To unclog your main sewer line, locate the sewer cleanout and slowly remove the cap to release pressure. Use a drain auger/snake to clear the clog. If you don’t have a sewer cleanout, you can unclog the sewer line through the plumbing vent or remove the toilet and access the sewer line from its drain.
Unclogging a main sewer line is a challenging task that often requires professional intervention due to its complexity and potential risks. However, here’s a brief guide outlining steps you can take to attempt unclogging a main sewer line on your own, keeping in mind that severe blockages may necessitate expert assistance:
How to Unclog a Main Sewer Line
1. Gather Supplies:
- Drain auger (also known as a sewer snake)
- Bucket or container
- Rubber gloves
- Safety goggles
2. Safety Precautions:
- Put on rubber gloves and safety goggles to protect yourself from sewage and debris.
3. Locate the Cleanout:
- Find the main sewer line cleanout, typically a capped pipe located in your basement, crawlspace, or outside your house near the foundation. It may have a rectangular or circular plastic or metal cap.
4. Prepare the Area:
- Clear the area around the cleanout to allow access and place a bucket or container nearby to catch any water or debris that may come out during the process.
5. Remove the Cleanout Cap:
- Using a wrench or pliers, carefully remove the cleanout cap. Be prepared for water or sewage to flow out once the cap is removed.
6. Insert the Drain Auger:
- Feed the drain auger cable into the cleanout opening while turning the handle clockwise. Continue advancing the cable until you encounter resistance.
7. Break the Blockage:
- Once you feel resistance, the cable has likely reached the clog. Rotate the auger handle in both directions (clockwise and counterclockwise) to break up the blockage.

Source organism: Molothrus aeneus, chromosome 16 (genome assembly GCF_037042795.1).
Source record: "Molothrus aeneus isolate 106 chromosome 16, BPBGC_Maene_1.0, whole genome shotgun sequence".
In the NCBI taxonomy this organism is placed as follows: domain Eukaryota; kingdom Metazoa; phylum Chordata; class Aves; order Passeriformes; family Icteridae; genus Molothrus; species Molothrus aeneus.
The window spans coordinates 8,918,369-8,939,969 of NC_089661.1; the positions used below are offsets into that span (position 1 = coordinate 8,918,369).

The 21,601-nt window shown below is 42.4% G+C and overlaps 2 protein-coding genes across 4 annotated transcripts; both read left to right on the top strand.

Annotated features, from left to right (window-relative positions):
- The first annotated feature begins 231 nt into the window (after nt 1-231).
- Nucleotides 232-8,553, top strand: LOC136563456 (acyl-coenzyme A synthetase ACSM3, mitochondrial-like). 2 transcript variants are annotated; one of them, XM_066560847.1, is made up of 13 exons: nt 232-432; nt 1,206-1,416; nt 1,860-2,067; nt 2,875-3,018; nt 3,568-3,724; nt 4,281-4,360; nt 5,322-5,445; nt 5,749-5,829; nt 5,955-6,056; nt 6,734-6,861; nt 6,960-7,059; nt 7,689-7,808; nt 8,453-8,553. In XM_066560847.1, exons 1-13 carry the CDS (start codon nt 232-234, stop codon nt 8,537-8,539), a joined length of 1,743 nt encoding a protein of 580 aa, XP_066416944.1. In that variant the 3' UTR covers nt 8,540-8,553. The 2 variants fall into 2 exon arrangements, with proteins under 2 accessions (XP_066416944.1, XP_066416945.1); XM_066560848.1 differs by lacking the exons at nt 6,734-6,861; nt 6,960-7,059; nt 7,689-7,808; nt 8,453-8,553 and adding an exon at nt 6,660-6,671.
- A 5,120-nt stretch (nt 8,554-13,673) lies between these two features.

8. Extend the Cable:
- Extend the cable as needed to reach further into the main sewer line, working slowly and methodically.
9. Retrieve the Cable:
- Gradually retract the cable while continuing to rotate the handle. This action should bring debris and clog material back with it.
10. Clean Up:
- Dispose of any debris and wastewater properly, and replace the cleanout cap securely.
11. Test the Drain:
- Run water down the drain or flush toilets to check if the blockage has cleared. If the water flows freely, you’ve likely resolved the issue.
12. Prevent Future Blockages:
- Consider taking preventive measures such as regular drain maintenance, avoiding flushing non-flushable items, and scheduling professional inspections of your main sewer line.
The national average cost of unclogging the main sewer line is $475, with an average cost of between $350 and $650. You can pay as low as $70 and as a high as $3000 depending on the type of clog and the job difficulty.
So how do you know that your sewer line is clogged? The following are some of the telltale signs of a Clogged Sewer line:
1. Slow Drains
Are your fixtures (toilets, sinks, showers and washing machines) draining slower than usual? You most likely have a clogged sewer line. Some clogs start as partial ones, which mean they only allow a little amount of wastewater to pass through.
You should however learn to distinguish if you are dealing with a clogged plumbing vent or sewer line. A clogged plumbing vent means that air is not getting inside the drainage system and as a result fixtures will drain slowly.
It is important that you also ensure that the problem is affecting all drains and not just one of them. If the problem is only affecting the shower drain or toilet, the clog is inside the respective fixture drain line.
2. Backing Up Drains
Another clear sign that your sewer line is clogged is when your flush the toilet and water starts to back up from the shower or tub drain. You can also notice the toilet bubbling when you drain the shower or sink.
Since the sewer line is full of water which is restricted from flowing out by the clog, the wastewater will start to back up from the drains when more is added.
The first thing you should do when you notice drains backing up is to turn off water to the house and avoid using all the water fixtures until the sewer line is unclogged. Sewer backups expose your family to health hazards which you should avoid.